We’re living in a golden age of the short story: stellar collections abound, making it increasingly difficult for emerging writers to establish themselves as names that demand to be read. But, with her debut book Dark Neighbourhood, Vanessa Onwuemezi has managed exactly that. By turns inventive, poetic, energetic, uncomfortable and uncompromising, these stories mark the arrival of a singular talent.
The title story, in particular, crackles like a firework. It’s a beautifully rendered tale of two friends trying to make their way through a gate that separates one side of the world from the other. Written in visceral prose, with shades of everything from Riddley Walker to Sarah Moss’ Ghost Wall, the story manages to be both otherworldly and a perfect allegory for our fractured times. None of the other stories in the collection quite match the standard set by this opener, but there are plenty of highlights, including the excellent double-whammy of The Growing State and the luminous, desperately sad Bright Places.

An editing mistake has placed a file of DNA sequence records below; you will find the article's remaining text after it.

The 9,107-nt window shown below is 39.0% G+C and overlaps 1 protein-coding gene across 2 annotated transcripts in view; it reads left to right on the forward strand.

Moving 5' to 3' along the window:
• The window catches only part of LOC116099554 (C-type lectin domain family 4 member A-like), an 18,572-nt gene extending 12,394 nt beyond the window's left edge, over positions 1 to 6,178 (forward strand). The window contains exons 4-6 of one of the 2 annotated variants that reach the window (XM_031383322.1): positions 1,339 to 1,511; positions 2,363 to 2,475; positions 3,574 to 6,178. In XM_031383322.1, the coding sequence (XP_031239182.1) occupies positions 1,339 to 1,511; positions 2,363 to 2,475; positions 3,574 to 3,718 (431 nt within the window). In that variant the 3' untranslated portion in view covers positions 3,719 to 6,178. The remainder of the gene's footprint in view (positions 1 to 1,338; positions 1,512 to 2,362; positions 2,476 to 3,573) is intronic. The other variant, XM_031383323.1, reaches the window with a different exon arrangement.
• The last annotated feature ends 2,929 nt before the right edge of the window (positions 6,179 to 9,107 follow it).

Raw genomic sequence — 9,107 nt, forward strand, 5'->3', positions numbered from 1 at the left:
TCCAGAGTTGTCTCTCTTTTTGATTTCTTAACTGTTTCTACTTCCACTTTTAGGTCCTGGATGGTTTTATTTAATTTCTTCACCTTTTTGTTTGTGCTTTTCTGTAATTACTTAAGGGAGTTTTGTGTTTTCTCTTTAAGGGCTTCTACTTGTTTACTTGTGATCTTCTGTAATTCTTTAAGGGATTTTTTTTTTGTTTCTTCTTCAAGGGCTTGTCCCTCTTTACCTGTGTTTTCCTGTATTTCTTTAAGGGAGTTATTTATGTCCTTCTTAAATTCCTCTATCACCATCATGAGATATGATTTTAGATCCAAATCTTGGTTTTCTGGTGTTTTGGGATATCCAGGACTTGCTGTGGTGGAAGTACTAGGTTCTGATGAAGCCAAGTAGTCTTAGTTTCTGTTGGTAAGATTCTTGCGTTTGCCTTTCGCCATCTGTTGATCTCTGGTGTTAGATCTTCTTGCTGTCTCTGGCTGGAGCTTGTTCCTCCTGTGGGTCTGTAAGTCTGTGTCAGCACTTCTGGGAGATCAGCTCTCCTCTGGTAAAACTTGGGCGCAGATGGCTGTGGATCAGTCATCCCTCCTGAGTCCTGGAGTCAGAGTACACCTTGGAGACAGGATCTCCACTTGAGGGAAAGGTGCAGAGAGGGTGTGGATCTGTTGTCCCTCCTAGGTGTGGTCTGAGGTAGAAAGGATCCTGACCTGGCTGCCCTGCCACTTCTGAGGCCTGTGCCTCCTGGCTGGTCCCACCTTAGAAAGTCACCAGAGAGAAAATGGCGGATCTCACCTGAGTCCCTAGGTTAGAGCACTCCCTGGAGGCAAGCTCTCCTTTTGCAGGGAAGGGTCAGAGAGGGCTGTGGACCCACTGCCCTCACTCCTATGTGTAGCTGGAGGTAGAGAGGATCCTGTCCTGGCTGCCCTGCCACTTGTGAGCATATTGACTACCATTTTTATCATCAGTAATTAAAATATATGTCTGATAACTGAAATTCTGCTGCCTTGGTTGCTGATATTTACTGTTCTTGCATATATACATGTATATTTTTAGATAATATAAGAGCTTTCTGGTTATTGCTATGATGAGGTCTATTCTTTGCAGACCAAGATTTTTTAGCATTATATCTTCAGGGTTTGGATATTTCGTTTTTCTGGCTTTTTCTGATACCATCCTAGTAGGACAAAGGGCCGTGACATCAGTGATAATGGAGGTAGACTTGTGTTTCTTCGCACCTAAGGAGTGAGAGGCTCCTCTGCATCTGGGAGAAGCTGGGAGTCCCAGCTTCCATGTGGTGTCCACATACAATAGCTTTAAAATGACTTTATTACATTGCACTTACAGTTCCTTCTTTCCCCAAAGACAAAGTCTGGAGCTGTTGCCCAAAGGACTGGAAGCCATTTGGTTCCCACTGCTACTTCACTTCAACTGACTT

Not every story here is a home run – Cuba is good rather than great, and Heartbreak At The Super 8 should have perhaps been cut altogether, but the swaggering assurance of Onwuemezi’s voice makes this book unmissable.
Dark Neighbourhood, Vanessa Onwuemezi (Fitzcarraldo)
Price: £10.99. Info: here
words JOSHUA REES